Freezing food is both economical and convenient. It enables you to take advantage of bargains and purchase large quantities of food that can be stored and defrosted whenever you need it. Almost any food can be frozen, says the United States Department of Agriculture, and dried fruit is certainly no exception. Because the fruit is already partially preserved through the drying process, it is especially receptive to freezing. It’s very simple to prepare dried fruit for freezer storage, and if done properly, it retains its basic flavor, texture and nutrient content.
Things You'll Need
Remove dried fruit from its original packaging. If you dried the fruit yourself, make sure that it is completely cooled before you freeze it.
Separate the fruit into individual serving sizes and place each serving in a freezer bag. Be careful to squeeze out as much air as possible when sealing the bags. Label and date each bag.
Place the bags in a vapor-proof, moisture-proof freezer container.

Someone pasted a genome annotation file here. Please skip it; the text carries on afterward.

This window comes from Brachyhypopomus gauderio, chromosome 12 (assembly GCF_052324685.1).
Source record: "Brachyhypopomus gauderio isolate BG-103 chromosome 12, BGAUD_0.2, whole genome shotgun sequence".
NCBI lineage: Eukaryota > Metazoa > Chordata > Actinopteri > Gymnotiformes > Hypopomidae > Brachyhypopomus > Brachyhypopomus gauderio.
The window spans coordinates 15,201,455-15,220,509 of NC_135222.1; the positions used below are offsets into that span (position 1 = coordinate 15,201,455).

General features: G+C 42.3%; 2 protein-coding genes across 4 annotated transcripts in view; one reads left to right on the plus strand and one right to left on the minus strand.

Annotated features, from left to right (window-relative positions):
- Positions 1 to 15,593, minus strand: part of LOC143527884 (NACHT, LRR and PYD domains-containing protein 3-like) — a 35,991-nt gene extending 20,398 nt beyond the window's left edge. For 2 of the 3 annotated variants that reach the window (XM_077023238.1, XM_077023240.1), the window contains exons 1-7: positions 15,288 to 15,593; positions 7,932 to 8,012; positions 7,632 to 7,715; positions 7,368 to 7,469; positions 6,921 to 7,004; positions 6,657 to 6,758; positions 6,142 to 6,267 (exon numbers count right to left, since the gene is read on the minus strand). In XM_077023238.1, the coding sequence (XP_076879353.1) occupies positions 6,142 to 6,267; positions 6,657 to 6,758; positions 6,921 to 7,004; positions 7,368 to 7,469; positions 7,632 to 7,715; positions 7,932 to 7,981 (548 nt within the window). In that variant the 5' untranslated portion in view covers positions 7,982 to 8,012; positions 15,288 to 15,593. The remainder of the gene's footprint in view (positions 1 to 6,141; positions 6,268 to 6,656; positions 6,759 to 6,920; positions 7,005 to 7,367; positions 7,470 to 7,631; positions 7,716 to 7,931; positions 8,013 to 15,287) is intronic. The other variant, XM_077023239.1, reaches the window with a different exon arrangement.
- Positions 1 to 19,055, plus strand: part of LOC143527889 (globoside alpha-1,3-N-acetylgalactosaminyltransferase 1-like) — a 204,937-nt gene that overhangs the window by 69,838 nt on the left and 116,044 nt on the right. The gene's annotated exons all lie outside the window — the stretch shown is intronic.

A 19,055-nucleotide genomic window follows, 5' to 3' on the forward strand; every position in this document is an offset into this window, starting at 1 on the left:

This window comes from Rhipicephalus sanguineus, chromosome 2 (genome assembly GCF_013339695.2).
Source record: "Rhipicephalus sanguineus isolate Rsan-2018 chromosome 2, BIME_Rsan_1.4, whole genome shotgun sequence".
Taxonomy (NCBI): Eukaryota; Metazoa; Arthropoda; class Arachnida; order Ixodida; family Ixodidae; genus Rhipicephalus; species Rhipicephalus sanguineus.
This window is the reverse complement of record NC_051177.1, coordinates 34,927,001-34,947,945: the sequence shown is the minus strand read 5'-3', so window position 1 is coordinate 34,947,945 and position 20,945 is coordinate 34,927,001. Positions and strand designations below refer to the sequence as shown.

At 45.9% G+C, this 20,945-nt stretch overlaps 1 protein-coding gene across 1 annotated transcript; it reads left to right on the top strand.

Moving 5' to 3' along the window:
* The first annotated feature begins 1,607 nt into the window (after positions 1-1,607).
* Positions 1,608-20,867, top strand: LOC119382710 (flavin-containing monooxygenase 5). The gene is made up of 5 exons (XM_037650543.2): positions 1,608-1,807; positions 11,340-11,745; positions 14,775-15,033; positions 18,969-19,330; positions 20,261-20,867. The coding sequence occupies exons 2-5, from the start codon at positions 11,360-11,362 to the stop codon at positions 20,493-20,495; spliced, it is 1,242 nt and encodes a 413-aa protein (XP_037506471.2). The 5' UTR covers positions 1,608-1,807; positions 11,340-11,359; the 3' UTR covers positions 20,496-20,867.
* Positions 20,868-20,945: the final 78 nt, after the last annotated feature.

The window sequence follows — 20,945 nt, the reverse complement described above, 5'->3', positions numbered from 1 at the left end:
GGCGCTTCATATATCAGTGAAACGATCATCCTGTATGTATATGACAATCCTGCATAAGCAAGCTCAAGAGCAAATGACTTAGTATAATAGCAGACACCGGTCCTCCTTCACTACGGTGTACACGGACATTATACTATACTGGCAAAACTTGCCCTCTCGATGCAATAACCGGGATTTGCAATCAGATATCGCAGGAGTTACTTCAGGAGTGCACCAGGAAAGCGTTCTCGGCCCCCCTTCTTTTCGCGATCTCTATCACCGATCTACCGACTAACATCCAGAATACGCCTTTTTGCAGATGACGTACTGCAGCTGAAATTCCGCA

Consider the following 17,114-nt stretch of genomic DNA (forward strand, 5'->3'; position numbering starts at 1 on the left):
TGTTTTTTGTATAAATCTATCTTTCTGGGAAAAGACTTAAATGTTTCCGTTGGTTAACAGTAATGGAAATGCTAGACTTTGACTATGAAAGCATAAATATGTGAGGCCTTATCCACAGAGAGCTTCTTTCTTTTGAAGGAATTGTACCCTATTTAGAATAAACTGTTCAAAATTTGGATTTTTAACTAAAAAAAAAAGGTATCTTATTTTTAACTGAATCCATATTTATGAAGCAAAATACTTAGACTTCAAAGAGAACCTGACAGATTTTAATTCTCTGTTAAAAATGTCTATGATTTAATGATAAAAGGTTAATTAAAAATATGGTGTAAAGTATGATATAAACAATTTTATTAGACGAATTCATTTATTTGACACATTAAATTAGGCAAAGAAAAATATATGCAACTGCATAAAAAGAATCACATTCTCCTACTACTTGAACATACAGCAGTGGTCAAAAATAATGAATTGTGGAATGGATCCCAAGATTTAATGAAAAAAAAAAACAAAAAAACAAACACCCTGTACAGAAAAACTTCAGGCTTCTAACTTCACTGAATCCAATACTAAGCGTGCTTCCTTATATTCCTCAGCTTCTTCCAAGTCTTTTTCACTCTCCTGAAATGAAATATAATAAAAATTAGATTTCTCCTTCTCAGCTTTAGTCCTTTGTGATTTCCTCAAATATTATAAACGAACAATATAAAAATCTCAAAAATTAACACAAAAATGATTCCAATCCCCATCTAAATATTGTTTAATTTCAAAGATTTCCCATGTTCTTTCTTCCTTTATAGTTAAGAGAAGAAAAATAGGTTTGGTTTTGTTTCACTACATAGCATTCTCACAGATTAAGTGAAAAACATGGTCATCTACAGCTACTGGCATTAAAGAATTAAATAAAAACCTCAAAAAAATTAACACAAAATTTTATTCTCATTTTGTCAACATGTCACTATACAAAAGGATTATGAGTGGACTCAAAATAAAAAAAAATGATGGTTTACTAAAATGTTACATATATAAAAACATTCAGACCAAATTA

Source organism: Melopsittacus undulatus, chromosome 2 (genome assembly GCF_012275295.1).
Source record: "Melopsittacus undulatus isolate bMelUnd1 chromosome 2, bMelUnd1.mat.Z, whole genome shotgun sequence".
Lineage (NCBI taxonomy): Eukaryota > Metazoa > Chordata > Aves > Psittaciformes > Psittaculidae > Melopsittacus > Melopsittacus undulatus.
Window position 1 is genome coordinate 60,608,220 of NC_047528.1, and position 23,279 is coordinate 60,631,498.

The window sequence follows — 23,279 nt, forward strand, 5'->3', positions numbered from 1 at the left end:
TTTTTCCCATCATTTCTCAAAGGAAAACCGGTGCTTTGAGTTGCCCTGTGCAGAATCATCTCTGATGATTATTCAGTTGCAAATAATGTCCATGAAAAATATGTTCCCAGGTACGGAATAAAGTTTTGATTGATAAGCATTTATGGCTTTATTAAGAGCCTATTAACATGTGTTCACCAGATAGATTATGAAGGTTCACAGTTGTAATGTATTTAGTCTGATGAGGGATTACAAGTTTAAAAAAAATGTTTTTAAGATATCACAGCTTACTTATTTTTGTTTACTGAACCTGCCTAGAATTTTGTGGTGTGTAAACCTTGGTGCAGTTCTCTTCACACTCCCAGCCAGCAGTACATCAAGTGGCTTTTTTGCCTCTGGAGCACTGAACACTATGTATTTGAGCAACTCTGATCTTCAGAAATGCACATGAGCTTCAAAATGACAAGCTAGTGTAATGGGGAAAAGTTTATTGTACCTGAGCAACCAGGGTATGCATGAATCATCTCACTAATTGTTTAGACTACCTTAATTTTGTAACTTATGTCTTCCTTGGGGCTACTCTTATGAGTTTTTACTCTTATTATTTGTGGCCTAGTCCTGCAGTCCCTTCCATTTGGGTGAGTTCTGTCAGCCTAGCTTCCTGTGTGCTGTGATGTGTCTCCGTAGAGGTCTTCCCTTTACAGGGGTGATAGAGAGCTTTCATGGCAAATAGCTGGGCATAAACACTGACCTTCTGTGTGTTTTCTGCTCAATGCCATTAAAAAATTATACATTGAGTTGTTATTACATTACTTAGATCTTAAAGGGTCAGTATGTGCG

Store the container in your freezer at no higher than 0 degrees F. Properly stored and frozen, dried fruit will keep well in your freezer for up to 12 months.
Defrost only the amount of dried fruit you wish to eat or use. Constant defrosting and re-freezing can cause the texture and flavor of the fruit to deteriorate.
References and ResourcesWhat's Cooking America
Colorado State University Extension
United States Department of Agriculture: Freezing and Food Safety
ResourcesUniversity of Georgia Cooperative Extension: Drying Fruits and Vegetables
Health Mad: Dried Fruits--Healthy or a Waste of Money?
Cooks.com: Recipes With Dried Fruit